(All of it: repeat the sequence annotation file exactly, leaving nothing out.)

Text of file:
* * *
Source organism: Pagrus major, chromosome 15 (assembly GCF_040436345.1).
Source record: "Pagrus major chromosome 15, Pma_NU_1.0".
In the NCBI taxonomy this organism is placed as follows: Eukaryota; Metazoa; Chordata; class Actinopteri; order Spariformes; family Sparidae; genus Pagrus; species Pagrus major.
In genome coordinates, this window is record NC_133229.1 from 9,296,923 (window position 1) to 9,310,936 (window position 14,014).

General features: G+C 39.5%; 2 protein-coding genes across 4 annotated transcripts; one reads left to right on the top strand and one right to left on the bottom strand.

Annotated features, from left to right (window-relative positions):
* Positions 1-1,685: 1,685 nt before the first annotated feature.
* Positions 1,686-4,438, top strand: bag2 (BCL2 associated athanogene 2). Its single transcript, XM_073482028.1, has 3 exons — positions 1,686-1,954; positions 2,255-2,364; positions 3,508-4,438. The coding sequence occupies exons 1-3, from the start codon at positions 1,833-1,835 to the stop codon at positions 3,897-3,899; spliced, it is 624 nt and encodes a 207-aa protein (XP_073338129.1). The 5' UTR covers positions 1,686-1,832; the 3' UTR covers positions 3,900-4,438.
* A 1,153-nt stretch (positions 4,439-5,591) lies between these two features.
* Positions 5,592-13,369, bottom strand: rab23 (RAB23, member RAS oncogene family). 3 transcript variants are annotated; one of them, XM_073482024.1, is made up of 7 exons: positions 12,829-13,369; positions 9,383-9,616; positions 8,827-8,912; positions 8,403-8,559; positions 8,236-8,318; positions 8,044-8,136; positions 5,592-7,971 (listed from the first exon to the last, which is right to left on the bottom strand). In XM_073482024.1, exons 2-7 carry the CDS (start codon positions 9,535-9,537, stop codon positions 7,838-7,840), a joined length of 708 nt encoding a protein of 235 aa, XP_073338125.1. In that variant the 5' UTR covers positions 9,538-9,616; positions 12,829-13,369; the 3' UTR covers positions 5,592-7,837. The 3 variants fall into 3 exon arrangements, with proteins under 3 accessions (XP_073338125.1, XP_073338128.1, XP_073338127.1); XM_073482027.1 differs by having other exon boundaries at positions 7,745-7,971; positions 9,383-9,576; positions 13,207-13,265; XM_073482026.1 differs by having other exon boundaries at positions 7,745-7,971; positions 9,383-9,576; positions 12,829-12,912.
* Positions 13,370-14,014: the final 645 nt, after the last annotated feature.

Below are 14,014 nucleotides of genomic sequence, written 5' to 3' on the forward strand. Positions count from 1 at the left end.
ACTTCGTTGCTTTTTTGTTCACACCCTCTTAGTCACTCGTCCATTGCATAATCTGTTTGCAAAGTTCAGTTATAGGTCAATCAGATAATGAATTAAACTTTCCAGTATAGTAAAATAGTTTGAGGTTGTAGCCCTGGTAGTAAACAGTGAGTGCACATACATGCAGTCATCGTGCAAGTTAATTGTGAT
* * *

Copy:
Source organism: Pagrus major, chromosome 15 (assembly GCF_040436345.1).
Source record: "Pagrus major chromosome 15, Pma_NU_1.0".
In the NCBI taxonomy this organism is placed as follows: Eukaryota; Metazoa; Chordata; class Actinopteri; order Spariformes; family Sparidae; genus Pagrus; species Pagrus major.
In genome coordinates, this window is record NC_133229.1 from 9,296,923 (window position 1) to 9,310,936 (window position 14,014).

General features: G+C 39.5%; 2 protein-coding genes across 4 annotated transcripts; one reads left to right on the top strand and one right to left on the bottom strand.

Annotated features, from left to right (window-relative positions):
* Positions 1-1,685: 1,685 nt before the first annotated feature.
* Positions 1,686-4,438, top strand: bag2 (BCL2 associated athanogene 2). Its single transcript, XM_073482028.1, has 3 exons — positions 1,686-1,954; positions 2,255-2,364; positions 3,508-4,438. The coding sequence occupies exons 1-3, from the start codon at positions 1,833-1,835 to the stop codon at positions 3,897-3,899; spliced, it is 624 nt and encodes a 207-aa protein (XP_073338129.1). The 5' UTR covers positions 1,686-1,832; the 3' UTR covers positions 3,900-4,438.
* A 1,153-nt stretch (positions 4,439-5,591) lies between these two features.
* Positions 5,592-13,369, bottom strand: rab23 (RAB23, member RAS oncogene family). 3 transcript variants are annotated; one of them, XM_073482024.1, is made up of 7 exons: positions 12,829-13,369; positions 9,383-9,616; positions 8,827-8,912; positions 8,403-8,559; positions 8,236-8,318; positions 8,044-8,136; positions 5,592-7,971 (listed from the first exon to the last, which is right to left on the bottom strand). In XM_073482024.1, exons 2-7 carry the CDS (start codon positions 9,535-9,537, stop codon positions 7,838-7,840), a joined length of 708 nt encoding a protein of 235 aa, XP_073338125.1. In that variant the 5' UTR covers positions 9,538-9,616; positions 12,829-13,369; the 3' UTR covers positions 5,592-7,837. The 3 variants fall into 3 exon arrangements, with proteins under 3 accessions (XP_073338125.1, XP_073338128.1, XP_073338127.1); XM_073482027.1 differs by having other exon boundaries at positions 7,745-7,971; positions 9,383-9,576; positions 13,207-13,265; XM_073482026.1 differs by having other exon boundaries at positions 7,745-7,971; positions 9,383-9,576; positions 12,829-12,912.
* Positions 13,370-14,014: the final 645 nt, after the last annotated feature.

Below are 14,014 nucleotides of genomic sequence, written 5' to 3' on the forward strand. Positions count from 1 at the left end.
ACTTCGTTGCTTTTTTGTTCACACCCTCTTAGTCACTCGTCCATTGCATAATCTGTTTGCAAAGTTCAGTTATAGGTCAATCAGATAATGAATTAAACTTTCCAGTATAGTAAAATAGTTTGAGGTTGTAGCCCTGGTAGTAAACAGTGAGTGCACATACATGCAGTCATCGTGCAAGTTAATTGTGAT